Once upon a time I went to a show and it was called The Tasters. It was by Meghan Brown, and it was directed by Devon de Mayo. It was about a group of women--Bianca (usually Paula Ramirez, Isabel Rivera when I saw it), Corrine (Daniella Pereira), and Elyse (Shariba Rivers) who were enlisted to taste all the food that was going to be later served to great leaders of the world. They are all put into this room together that they are not allowed to leave without supervision. The General (Eric Slater) is in charge of making sure that everything is in order and that the leaders will be safe. Lt. Sawyer (Collin Quinn Rice) is the person who feeds the women, and he tries to help them within the restrictions imposed by his bosses. Corrine is very bubbly and tries to please all of the higher-ups, but things get dire when Elyse, who is a leader of the revolution, shows up as a prisoner. It is about sacrifice, submission, and institutionalized discrimination. I really liked the story, the performances, and the immersive world.
The relationship between The General and Bianca was disconcerting. I feel like this relationship reflects troubling dynamics within society, specifically in the workplace. The General wanted Bianca to feel safe within the relationship, but because of the power dynamic (he is a person who can influence if she is going to live until the next day or not), she cannot really feel safe. In the first scene where we see them interact outside of the cell I noticed how normal The General was trying to make the meeting even though this situation was the least normal it could be. As the meeting continued and got more sexual, Bianca started to feel uncomfortable and once it had gone too far for her, she spoke up. The general tried to say it was okay and work around it so he could still get what he wanted, but she kept shutting him down until he started interrogating and yelling at her. Finally, she gave in out of fear. I thought that this scene exemplified exactly everything that was wrong with the relationship. Because he holds so much power and loves to use it, he brought the dynamic into the relationship to feel powerful. But because Bianca also knows how much safer she is, she doesn't want to lose that, so she does what he wants even if it isn't best for her. The general doesn't know how smart Bianca is and how she knows when she is being manipulated and can use that to her advantage. I also really liked having Lt. Sawyer as a character because he seemed so vulnerable and caring, but as the show progresses he starts to become more violent and unfriendly because he has to follow orders in order to climb the power ladder to safety. Having both of these characters in the story showed the "before and after" of how power changes people in a society run by hungry men.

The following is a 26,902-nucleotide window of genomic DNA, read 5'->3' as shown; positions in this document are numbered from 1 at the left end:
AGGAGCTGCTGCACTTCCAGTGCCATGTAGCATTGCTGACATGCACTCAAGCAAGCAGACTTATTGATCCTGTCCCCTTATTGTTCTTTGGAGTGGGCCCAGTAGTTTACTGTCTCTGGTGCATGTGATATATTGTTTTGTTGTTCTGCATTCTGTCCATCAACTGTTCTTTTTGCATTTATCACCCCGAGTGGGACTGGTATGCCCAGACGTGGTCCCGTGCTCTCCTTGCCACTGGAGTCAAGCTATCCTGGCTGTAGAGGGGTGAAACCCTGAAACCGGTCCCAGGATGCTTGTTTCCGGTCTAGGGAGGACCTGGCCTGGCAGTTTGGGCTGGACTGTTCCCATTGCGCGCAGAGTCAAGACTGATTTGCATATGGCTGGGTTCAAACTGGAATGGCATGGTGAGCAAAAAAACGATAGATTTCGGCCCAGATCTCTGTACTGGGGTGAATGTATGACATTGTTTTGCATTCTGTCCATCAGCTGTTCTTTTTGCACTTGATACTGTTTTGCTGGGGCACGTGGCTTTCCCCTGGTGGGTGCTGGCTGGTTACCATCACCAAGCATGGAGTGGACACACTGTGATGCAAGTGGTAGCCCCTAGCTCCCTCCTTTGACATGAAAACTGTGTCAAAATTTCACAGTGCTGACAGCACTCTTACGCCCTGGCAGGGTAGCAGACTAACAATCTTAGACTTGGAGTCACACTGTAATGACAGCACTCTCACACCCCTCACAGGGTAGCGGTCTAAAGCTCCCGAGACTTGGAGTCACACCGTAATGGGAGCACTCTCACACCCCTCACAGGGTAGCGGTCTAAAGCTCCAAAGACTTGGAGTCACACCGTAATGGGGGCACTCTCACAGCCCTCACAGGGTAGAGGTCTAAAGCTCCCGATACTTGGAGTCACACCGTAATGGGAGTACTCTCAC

People who would like this show are people who like strong female revolutionaries, projecting societal issues into a new storyline, and utopian mom talks. I think that this is a gorgeously written, directed, and performed show. It tells such a profound story in such a heartfelt and real way.
Photos: Michael Brosilow